Sunday, September 21, 2014

A mystery drowned in words

book review

Book: The Silkworm 
Author: Robert Galbraith

In the foreword to his novel The Princess Bride, William Goldman relays the (fictional) account of going through great lengths to find a copy of S. Morgenstern’s out of print The Princess Bride for his son. It’s a book he cherishes because his own father read it to him when he was a child. His son, however, finds it impossible to make it past the first chapter, much to his disappointment. When Goldman skims through the book, he realises the problem: there’s too much exposition. His father only read him the interesting bits of the story. And so the author promptly sets out to write the “good parts” version of the novel. 

While reading The Silkworm, I couldn’t help but wish I could get my hands on its “good parts” version instead.

The Silkworm is, as is common knowledge at this point, J.K. Rowling’s second book under the pseudonym Robert Galbraith, a secret that was revealed last year, only months after the release of The Cuckoo’s Calling, the supposed debut novel by a “former plainclothes Royal Military Police investigator.” The overlooked tome skyrocketed to success as soon as the world found out that it was actually penned by the Harry Potter writer. Now the British novelist has issued The Silkworm, the second book in the series, which sees war veteran turned private investigator Cormoran Strike and his Google-savvy secretary Robin Ellacott unravel another mystery.

It’s been eight months since the events of the previous book, wherein Strike solved the murder of model Lula Landry, a case that thrust upon him a burst of unexpected fame. Things have calmed down considerably since, although the elevated profile has meant that he’s been attracting more clients, even if most of the cases have involved tailing cheating spouses. But then the wife of a missing writer shows up to seek the detective’s help, and Strike finds himself drawn into a case that is more complicated than it originally seemed.

Eccentric writer Owen Quine has written Bombyx Mori (Latin for “silkworm”), a nasty roman à clef that maligns the people he knows, many of whom are part of the literary circle and none of whom would be particularly pleased if Owen exposes their secrets. When Owen disappears after a very public row with his agent, his dowdy wife Leonora Quine hires Strike to track down her husband. The missing person’s case eventually turns into a murder investigation, when the author is discovered brutally slaughtered in the same manner that was depicted in his book.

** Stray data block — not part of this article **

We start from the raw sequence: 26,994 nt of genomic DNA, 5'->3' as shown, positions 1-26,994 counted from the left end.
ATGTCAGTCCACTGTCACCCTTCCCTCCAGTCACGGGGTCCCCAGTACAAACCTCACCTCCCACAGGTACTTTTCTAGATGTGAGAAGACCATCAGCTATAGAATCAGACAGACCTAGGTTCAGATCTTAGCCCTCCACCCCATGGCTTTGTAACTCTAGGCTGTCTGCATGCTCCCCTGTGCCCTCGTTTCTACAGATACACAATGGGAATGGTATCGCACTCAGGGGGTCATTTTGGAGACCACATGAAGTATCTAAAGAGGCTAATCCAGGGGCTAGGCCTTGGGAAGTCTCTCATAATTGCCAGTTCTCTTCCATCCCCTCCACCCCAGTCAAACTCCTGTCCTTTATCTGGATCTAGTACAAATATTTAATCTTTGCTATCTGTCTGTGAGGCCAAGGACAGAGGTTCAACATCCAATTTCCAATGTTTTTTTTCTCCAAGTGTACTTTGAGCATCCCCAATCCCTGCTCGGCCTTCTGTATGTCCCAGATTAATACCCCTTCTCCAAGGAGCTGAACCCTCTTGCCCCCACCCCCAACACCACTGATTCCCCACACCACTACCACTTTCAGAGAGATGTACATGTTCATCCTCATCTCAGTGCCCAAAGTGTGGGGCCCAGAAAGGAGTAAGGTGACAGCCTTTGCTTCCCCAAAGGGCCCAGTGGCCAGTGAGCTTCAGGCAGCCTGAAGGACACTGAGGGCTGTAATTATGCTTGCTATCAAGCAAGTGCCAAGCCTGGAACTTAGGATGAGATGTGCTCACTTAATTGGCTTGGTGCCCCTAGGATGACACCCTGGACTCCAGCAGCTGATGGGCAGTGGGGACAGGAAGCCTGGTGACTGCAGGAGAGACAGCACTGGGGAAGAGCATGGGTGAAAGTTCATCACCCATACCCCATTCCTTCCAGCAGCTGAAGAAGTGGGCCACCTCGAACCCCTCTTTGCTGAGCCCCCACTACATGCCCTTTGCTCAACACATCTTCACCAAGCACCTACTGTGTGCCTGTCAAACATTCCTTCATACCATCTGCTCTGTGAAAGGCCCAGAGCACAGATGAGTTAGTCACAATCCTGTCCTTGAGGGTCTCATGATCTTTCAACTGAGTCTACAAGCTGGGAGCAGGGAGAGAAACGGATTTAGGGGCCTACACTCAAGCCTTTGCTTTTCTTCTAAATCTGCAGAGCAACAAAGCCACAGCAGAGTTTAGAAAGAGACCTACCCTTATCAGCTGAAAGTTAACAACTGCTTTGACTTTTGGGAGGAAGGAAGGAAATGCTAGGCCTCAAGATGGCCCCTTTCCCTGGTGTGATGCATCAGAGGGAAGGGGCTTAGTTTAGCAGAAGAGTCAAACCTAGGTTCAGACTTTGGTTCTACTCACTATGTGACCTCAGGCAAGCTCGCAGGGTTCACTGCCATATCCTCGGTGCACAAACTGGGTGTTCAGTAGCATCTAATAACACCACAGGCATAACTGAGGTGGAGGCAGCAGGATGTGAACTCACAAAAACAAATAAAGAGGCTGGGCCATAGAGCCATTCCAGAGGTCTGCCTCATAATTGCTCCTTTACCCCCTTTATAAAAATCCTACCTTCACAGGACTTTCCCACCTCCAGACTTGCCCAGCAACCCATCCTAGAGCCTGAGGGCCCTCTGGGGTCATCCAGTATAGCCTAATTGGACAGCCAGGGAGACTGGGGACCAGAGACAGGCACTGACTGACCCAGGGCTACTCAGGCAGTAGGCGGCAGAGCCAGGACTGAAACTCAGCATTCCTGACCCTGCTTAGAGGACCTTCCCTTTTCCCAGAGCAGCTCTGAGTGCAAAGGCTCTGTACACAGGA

The pool of suspects is broad; the writer is hated by many. Everyone who is slandered in the pages of Bombyx Mori and got their hands on the manuscript might have wanted to get rid of Owen before he had a chance to publish the book. It is up to Strike to figure out which of these (largely unlikable) characters committed this depraved act.

J.K. Rowling takes her cues from traditional mystery fiction to come up with a curious second installment in her crime series, but sticking too close to the basic template of the genre (though it admittedly takes some skill) also makes the output feel generic and unexceptional. That said, Rowling’s zest for writing is on clear display throughout The Silkworm. She has created an intriguing protagonist in the form of Cormoran Strike, and the gentle camaraderie between him and his trusty sidekick Robin makes it easy for us to get invested in their adventures. The story itself is cleverly set in the world of publishing, an arena that Rowling certainly knows plenty about, and the premise gives her a chance to highlight the quirks of those who occupy the literary scene.

The novel could, however, have done with a more thorough edit, and some of the thoughts could have used a little restructuring. The proceedings often get bogged down under the weight of endless exposition, as the book opts to offer descriptive details at the expense of a brisk pace. The narrative is constantly interrupted by weather updates and certain points — like the pain in Strike’s knee, the fact that his father is a rock star, his impact on Robin’s relationship with her fiancé, and the gory condition of the victim’s corpse — are repeated over and over, making the progress laborious.

People, streets, buildings, furniture, journeys … everything is described to the extent that it starts to feel like a mystery novel has wandered into a London travelogue. It’s a level of detail that would work in a fantasy tale where the world being described exists only in the author’s mind. Employed here, it strips the plot of its sharpness, a problem that Rowling could have easily fixed by placing a little more trust in her audiences’ imagination.

Also, some readers might not enjoy the fact that the manuscript and the murder at the book’s core are too graphic, with everything expressed in vivid detail. Ultimately, The Silkworm is an interesting whodunit staged amidst London’s literary scene, but it is a tad too long and mundane. Its setting is clever, but its standard structure doesn’t offer anything different or special. Despite having considerably detailed back stories, some of the characters still seem to occupy clichés. And its level of suspense could have been elevated by telling the story in a fewer number of pages. Those who enjoy descriptions, though, are in for a treat, and fans of traditional mystery novels in particular will appreciate this effort.

- By Sameen Amer

Books & Authors, Dawn - 21st September, 2014 *

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